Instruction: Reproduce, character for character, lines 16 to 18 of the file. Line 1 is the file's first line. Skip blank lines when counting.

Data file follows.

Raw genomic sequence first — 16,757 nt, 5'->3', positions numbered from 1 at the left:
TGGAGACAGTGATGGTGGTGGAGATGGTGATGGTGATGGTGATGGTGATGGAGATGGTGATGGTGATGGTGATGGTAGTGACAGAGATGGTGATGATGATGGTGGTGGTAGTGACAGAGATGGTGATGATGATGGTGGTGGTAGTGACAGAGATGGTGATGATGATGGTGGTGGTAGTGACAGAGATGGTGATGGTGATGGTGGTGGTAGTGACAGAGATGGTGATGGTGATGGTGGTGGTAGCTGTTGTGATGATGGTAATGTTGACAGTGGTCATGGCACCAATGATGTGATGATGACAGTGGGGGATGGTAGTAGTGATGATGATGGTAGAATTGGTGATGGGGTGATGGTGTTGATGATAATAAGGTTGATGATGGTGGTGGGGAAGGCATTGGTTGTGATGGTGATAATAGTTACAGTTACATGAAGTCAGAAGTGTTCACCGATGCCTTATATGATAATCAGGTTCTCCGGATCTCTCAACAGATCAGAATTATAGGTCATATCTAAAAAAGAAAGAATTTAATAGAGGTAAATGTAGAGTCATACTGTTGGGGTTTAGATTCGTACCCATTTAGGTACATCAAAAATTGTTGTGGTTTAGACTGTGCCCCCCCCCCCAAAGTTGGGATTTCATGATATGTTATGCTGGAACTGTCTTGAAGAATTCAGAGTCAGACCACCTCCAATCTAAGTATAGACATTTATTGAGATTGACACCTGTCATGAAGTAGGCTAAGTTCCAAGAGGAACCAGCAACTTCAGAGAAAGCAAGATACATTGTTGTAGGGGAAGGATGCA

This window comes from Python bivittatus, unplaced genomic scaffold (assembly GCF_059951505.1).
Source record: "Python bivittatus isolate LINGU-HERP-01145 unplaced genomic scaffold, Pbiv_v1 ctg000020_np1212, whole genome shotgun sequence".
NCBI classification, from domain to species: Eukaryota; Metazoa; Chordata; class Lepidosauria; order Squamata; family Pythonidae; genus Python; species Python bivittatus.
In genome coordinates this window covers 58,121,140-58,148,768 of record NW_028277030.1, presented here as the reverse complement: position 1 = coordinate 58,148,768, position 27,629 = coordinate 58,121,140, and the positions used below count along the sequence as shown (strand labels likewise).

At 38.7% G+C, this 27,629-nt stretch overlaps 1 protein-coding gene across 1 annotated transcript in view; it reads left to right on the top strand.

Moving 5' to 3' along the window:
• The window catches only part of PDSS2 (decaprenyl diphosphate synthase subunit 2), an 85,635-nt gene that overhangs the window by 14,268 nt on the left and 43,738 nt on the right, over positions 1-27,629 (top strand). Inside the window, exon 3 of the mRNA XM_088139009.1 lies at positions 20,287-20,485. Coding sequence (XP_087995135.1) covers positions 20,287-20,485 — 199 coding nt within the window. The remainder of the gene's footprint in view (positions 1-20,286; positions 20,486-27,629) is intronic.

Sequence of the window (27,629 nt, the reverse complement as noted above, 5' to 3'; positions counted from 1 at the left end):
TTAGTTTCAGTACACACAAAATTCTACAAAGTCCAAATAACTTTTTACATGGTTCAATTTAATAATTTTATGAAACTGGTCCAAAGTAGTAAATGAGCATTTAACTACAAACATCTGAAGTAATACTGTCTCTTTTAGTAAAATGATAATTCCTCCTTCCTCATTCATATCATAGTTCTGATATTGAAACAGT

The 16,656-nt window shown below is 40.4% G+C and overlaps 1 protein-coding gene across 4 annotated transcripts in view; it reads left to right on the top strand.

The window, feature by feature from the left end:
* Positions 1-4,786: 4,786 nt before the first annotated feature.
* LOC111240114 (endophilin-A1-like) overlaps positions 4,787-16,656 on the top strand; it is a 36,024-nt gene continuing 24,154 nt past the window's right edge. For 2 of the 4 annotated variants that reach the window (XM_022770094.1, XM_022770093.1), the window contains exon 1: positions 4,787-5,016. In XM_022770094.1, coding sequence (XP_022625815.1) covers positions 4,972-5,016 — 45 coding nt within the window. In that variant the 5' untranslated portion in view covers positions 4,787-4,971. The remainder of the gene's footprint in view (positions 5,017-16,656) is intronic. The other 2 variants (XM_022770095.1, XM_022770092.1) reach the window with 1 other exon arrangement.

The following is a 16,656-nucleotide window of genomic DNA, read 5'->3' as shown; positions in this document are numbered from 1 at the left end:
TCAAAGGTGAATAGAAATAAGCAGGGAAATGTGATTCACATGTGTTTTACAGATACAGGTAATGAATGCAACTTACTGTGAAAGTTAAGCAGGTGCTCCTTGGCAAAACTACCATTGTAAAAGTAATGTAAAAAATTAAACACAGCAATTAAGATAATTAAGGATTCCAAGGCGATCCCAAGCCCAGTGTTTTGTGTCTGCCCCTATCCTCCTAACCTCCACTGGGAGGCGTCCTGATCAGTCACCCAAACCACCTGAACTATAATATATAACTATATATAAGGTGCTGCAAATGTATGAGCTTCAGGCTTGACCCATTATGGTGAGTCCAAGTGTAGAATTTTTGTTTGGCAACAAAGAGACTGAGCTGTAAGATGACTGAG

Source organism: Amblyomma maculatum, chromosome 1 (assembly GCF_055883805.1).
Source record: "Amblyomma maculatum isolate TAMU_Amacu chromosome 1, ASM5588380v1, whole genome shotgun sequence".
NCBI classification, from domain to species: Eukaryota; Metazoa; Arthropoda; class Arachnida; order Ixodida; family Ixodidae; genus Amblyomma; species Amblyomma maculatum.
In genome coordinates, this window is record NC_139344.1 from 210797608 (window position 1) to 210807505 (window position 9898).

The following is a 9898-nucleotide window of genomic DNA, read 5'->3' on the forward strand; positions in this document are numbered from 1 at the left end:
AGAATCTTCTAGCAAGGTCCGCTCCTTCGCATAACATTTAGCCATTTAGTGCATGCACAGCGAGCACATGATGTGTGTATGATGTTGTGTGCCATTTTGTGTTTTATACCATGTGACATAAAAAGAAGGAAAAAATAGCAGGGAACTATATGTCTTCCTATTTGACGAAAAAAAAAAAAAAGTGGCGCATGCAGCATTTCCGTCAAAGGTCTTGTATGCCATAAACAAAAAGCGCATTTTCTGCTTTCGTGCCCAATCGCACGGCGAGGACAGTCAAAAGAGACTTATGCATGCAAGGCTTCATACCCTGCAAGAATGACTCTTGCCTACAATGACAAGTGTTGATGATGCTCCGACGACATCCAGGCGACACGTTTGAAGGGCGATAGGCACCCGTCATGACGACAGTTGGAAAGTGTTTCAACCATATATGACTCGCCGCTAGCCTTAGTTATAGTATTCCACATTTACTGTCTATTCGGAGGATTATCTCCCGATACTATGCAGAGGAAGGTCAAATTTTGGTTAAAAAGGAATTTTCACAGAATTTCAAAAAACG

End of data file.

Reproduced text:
The following is a 16,656-nucleotide window of genomic DNA, read 5'->3' as shown; positions in this document are numbered from 1 at the left end:
TCAAAGGTGAATAGAAATAAGCAGGGAAATGTGATTCACATGTGTTTTACAGATACAGGTAATGAATGCAACTTACTGTGAAAGTTAAGCAGGTGCTCCTTGGCAAAACTACCATTGTAAAAGTAATGTAAAAAATTAAACACAGCAATTAAGATAATTAAGGATTCCAAGGCGATCCCAAGCCCAGTGTTTTGTGTCTGCCCCTATCCTCCTAACCTCCACTGGGAGGCGTCCTGATCAGTCACCCAAACCACCTGAACTATAATATATAACTATATATAAGGTGCTGCAAATGTATGAGCTTCAGGCTTGACCCATTATGGTGAGTCCAAGTGTAGAATTTTTGTTTGGCAACAAAGAGACTGAGCTGTAAGATGACTGAG

Source organism: Amblyomma maculatum, chromosome 1 (assembly GCF_055883805.1).